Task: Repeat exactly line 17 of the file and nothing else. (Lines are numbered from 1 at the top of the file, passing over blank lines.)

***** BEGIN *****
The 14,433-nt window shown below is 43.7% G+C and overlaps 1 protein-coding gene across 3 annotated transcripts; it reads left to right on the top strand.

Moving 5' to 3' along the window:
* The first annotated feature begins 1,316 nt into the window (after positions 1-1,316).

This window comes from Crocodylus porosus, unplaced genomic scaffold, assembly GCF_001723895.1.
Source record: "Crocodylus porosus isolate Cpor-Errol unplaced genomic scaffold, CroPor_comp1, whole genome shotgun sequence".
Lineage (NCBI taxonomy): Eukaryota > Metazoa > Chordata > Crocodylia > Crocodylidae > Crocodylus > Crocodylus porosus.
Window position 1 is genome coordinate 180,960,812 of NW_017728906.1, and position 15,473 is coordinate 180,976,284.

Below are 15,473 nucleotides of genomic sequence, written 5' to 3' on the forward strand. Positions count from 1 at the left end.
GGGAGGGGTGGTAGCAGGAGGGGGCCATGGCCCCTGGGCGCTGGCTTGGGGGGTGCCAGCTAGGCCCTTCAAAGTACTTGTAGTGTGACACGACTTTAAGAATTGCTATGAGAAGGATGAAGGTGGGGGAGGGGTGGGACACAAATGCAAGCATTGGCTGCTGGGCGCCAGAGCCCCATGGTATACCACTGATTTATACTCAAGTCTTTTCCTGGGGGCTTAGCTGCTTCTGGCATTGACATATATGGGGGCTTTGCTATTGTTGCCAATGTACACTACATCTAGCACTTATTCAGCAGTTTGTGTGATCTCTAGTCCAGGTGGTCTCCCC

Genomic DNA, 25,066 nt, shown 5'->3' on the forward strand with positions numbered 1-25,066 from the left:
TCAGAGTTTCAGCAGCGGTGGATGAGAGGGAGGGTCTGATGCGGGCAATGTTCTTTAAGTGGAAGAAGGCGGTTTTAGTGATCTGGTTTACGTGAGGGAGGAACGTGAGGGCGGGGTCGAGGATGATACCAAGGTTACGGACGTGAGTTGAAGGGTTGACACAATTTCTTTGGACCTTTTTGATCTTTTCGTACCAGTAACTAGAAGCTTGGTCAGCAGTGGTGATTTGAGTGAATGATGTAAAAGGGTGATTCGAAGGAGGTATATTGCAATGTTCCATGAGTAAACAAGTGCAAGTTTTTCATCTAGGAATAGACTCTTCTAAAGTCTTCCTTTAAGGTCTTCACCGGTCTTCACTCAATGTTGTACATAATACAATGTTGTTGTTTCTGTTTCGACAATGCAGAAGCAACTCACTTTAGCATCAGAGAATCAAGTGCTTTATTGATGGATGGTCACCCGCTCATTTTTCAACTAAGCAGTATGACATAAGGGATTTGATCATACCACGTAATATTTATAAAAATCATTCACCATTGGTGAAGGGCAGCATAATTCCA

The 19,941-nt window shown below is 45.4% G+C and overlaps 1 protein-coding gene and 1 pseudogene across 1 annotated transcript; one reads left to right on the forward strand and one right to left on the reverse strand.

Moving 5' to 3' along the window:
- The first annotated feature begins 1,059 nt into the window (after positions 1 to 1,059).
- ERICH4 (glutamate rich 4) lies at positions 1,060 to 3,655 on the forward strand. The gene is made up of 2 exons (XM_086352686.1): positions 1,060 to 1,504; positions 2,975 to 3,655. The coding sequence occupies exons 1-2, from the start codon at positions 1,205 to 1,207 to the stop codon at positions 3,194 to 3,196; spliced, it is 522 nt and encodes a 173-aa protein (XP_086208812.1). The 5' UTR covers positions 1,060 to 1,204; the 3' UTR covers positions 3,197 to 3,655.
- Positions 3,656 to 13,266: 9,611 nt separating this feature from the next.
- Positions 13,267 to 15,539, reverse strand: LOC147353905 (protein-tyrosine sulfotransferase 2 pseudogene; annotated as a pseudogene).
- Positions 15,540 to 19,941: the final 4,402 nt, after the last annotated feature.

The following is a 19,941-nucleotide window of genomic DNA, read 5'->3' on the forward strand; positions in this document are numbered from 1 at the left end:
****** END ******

- Positions 13,267 to 15,539, reverse strand: LOC147353905 (protein-tyrosine sulfotransferase 2 pseudogene; annotated as a pseudogene).